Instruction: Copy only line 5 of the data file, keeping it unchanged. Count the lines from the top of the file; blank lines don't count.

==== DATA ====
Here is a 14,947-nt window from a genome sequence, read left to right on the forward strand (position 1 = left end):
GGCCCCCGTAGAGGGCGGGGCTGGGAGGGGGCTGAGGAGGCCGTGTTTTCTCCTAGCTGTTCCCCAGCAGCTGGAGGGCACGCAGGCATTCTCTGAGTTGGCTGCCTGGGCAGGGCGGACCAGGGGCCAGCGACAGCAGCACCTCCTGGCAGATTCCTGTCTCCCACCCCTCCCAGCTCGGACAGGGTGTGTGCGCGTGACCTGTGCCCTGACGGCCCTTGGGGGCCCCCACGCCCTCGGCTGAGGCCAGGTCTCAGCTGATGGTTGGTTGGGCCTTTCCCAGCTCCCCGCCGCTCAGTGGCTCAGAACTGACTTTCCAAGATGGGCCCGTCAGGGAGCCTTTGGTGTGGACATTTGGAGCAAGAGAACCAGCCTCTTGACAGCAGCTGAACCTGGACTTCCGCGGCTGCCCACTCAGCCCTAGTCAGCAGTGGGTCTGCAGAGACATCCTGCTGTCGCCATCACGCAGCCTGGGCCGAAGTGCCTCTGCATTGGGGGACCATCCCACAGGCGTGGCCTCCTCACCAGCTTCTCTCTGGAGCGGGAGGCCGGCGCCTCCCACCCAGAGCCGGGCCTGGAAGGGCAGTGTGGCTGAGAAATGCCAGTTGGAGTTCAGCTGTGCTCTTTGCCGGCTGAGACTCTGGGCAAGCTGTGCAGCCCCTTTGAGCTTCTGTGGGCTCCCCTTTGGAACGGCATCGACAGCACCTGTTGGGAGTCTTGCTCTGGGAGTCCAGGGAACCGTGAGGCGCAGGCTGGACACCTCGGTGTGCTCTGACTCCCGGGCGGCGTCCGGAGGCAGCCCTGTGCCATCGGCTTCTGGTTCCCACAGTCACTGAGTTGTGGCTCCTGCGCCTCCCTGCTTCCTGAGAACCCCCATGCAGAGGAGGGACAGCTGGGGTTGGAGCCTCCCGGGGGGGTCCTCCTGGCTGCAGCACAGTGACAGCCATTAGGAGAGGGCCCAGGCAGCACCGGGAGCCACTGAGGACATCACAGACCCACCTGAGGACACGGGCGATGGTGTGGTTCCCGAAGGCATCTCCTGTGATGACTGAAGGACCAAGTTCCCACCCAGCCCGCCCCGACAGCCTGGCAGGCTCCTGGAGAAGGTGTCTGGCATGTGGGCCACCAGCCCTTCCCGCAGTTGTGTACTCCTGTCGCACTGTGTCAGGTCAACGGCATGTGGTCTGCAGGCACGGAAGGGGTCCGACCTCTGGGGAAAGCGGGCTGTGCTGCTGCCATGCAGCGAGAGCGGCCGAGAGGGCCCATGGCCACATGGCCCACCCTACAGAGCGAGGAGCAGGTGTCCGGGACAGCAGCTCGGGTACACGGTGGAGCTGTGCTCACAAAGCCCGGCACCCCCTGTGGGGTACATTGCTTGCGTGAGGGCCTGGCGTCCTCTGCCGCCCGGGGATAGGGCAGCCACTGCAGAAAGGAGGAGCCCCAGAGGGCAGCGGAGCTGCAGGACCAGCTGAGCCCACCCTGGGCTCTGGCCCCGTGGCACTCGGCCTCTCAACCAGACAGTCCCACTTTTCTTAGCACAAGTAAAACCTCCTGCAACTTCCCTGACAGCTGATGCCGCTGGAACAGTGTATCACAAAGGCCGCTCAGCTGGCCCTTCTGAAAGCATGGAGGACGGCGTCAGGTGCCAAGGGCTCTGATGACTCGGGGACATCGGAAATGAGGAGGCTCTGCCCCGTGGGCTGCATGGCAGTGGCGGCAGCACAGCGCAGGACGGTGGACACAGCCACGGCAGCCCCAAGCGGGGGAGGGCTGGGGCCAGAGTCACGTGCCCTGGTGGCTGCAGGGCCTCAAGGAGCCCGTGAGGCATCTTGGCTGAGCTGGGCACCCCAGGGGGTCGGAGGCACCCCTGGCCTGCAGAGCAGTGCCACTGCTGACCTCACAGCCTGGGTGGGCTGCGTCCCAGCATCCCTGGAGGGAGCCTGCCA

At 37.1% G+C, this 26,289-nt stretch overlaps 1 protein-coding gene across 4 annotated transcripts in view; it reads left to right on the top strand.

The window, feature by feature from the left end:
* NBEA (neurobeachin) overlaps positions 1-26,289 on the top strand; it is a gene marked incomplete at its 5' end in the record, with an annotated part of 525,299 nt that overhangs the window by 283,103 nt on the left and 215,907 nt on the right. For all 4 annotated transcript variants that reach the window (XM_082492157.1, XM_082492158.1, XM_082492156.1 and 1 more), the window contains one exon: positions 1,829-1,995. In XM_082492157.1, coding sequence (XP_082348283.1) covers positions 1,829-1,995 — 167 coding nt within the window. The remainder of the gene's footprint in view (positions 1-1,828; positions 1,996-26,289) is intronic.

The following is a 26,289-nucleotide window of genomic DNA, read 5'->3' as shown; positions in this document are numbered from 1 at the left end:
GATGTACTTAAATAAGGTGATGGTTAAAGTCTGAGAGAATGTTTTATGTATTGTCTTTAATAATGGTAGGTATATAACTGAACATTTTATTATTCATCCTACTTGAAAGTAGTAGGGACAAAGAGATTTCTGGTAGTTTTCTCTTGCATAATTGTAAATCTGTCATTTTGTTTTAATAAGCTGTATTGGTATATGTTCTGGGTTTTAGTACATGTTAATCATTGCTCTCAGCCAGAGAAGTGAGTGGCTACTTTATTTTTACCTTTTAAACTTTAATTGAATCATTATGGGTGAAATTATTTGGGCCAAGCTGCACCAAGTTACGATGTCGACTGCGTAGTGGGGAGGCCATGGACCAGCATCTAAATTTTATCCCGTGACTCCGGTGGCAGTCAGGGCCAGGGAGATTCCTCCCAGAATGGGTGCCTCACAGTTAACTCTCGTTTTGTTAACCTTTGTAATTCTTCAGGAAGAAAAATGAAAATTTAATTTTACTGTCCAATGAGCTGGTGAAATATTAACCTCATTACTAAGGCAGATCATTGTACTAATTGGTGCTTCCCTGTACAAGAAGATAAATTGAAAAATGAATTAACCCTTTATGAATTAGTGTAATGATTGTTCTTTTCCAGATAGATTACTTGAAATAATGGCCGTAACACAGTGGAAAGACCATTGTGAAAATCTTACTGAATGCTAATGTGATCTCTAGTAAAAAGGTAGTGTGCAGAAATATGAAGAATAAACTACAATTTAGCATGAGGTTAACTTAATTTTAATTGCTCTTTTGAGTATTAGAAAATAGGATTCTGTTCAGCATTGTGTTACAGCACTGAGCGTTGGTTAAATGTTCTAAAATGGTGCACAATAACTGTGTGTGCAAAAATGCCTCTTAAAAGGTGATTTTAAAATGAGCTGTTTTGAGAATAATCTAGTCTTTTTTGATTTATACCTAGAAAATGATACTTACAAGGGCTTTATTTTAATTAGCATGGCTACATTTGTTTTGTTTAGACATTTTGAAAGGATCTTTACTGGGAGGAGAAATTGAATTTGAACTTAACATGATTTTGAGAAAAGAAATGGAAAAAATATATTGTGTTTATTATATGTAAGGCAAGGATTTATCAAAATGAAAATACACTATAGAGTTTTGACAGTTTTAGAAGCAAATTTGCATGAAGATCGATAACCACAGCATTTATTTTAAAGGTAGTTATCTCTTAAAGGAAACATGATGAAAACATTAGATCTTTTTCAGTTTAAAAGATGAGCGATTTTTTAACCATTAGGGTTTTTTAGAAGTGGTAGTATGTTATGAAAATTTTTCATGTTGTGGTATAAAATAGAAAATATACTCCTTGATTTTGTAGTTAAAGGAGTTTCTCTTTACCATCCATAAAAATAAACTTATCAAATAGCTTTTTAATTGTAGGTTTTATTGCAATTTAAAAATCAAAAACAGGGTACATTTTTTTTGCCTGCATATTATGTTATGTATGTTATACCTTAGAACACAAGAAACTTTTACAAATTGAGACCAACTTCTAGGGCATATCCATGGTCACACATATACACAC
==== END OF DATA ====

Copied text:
* NBEA (neurobeachin) overlaps positions 1-26,289 on the top strand; it is a gene marked incomplete at its 5' end in the record, with an annotated part of 525,299 nt that overhangs the window by 283,103 nt on the left and 215,907 nt on the right. For all 4 annotated transcript variants that reach the window (XM_082492157.1, XM_082492158.1, XM_082492156.1 and 1 more), the window contains one exon: positions 1,829-1,995. In XM_082492157.1, coding sequence (XP_082348283.1) covers positions 1,829-1,995 — 167 coding nt within the window. The remainder of the gene's footprint in view (positions 1-1,828; positions 1,996-26,289) is intronic.